|Medtronic's CoreValve--Courtesy of Medtronic|
Medtronic ($MDT) scored a pivotal CE mark that will help expand the market for its CoreValve transcatheter aortic valve replacement (TAVR). This latest regulatory nod grants surgeons the ability to use the tech for transcathether valve-in-valve procedures where the new part is placed inside an old, expired replacement valve.
The company bills its latest CE marking as the first regulatory approval of its kind for valve-in-valve procedures--which aren't yet approved in the U.S.
Why would valve-in-valve procedures for valve replacement matter? As Medtronic explains, the option is designed to replace an aortic valve replacement, which usually has a 15-year lifespan before it needs replacement due to age and degeneration. Not every patient in this situation can endure another surgery, however, and the valve-in-valve procedure is meant to be a minimally invasive alternative that can treat this class of patients. The procedure involves using a special catheter to place CoreValve inside the decaying valve.
Data from the global VIV registry helped support the company's latest CoreValve-related CE mark with a look at 202 patients across 38 different sites around the world, 124 of which received the CoreValve implant through a valve-in-valve procedure.
CoreValve isn't approved yet in the U.S., though the FDA has allowed the use of the valve-in-valve procedures as part of its U.S. CoreValve clinical trials. There's plenty at stake here--200,000 people annually receive surgical aortic valve replacements, Medtronic estimates, and they often live long enough to require another valve replacement after the old part expires.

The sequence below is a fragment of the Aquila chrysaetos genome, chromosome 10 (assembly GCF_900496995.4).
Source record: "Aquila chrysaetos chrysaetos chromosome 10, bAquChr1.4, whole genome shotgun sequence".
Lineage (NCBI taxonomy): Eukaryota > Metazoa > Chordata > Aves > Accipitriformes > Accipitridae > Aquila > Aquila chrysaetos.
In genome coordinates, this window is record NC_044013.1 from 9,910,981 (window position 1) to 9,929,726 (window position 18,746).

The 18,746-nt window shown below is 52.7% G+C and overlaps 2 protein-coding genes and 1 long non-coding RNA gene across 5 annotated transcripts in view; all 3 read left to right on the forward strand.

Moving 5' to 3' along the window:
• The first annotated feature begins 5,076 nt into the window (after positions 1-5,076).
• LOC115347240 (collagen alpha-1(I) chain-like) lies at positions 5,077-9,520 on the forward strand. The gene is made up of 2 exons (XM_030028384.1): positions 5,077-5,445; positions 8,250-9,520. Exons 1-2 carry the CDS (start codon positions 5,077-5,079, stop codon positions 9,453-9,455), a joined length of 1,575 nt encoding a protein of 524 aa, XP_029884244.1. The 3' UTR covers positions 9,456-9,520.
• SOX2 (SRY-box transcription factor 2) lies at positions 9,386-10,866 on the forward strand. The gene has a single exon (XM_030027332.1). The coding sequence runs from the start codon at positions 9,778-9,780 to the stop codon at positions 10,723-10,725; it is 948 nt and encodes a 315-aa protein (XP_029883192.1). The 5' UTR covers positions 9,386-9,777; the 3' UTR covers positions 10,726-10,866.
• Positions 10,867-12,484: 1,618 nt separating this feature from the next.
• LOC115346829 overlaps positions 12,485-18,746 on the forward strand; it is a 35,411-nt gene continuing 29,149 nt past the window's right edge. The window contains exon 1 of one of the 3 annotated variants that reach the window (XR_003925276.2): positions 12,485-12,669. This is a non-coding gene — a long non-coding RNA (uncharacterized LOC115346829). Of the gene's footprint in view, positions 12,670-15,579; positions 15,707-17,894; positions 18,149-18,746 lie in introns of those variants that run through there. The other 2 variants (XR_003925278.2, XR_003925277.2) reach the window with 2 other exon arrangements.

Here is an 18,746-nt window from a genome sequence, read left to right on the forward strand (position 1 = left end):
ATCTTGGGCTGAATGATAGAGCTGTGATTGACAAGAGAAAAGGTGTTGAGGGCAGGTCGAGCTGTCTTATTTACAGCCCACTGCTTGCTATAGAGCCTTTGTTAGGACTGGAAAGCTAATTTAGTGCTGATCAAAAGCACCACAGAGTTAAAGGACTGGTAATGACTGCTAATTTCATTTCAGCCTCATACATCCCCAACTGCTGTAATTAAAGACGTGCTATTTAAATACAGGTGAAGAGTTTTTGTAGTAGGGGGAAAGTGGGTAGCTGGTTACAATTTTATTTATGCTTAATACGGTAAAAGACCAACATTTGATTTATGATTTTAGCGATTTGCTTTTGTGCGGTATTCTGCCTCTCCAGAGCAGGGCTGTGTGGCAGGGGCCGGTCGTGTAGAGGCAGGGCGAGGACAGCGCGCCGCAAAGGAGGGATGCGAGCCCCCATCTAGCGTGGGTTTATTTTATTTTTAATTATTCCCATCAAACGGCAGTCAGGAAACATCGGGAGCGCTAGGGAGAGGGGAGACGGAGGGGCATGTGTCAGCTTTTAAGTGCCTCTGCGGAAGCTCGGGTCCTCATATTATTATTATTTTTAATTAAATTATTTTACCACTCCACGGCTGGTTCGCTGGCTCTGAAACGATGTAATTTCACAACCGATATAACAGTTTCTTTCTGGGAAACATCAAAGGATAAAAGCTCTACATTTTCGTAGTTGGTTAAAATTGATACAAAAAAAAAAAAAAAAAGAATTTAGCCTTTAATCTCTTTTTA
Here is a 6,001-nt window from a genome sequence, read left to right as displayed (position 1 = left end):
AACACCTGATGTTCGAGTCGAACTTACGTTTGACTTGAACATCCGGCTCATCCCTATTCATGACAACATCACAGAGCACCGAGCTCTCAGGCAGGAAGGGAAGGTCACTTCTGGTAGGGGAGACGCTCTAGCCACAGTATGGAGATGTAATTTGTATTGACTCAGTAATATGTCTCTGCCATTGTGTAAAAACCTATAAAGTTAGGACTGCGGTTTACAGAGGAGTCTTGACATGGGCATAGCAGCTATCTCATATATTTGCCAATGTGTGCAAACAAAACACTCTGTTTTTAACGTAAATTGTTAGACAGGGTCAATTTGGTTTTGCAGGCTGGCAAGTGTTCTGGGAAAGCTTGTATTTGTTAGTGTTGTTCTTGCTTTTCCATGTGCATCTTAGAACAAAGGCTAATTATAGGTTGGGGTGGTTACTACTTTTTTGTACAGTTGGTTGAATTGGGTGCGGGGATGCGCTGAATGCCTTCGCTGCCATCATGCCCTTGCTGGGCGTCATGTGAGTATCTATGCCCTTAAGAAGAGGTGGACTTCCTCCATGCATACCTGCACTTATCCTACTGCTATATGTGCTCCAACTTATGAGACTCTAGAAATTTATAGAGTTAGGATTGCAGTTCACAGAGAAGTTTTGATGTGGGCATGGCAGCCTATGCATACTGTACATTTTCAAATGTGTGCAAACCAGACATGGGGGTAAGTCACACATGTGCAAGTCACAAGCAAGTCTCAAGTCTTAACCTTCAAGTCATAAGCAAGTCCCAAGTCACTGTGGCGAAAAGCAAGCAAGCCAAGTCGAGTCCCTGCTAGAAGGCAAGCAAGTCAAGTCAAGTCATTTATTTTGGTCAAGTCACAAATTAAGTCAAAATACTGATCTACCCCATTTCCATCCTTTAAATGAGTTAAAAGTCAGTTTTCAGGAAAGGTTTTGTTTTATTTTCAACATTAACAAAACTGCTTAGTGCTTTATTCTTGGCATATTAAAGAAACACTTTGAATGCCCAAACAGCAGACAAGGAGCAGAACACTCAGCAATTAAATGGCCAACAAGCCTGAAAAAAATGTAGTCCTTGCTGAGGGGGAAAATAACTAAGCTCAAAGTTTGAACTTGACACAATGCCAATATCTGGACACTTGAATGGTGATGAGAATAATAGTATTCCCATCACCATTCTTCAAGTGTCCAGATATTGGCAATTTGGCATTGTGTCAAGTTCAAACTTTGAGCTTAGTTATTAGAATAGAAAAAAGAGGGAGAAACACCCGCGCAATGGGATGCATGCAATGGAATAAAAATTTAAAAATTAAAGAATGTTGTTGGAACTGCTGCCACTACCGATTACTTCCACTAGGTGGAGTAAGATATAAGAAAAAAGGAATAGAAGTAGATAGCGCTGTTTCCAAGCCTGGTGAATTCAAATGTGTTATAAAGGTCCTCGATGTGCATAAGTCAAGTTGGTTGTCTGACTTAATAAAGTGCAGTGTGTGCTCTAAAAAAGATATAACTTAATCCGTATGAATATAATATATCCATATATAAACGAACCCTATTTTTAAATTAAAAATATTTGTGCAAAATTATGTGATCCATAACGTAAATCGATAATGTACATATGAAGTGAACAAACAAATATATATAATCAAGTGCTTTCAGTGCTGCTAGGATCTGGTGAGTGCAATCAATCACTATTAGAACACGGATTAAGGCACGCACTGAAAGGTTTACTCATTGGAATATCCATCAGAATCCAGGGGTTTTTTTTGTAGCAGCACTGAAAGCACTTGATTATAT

Medtronic recently touted more positive results for CoreValve, citing low mortality rates after one year for the TAVI device--which is in fierce competition with Edwards Lifesciences' ($EW) Sapien valve. Medtronic also cited a new study showing CoreValve is cost-effective compared to standard medical care. But Medtronic continues to be locked in a fierce battle with Edwards over CoreValve. The company paid Edwards $83.6 million earlier this year to settle a 2010 jury verdict it lost in a battle over heart valve patents relating to CoreValve. And further court action is possible.
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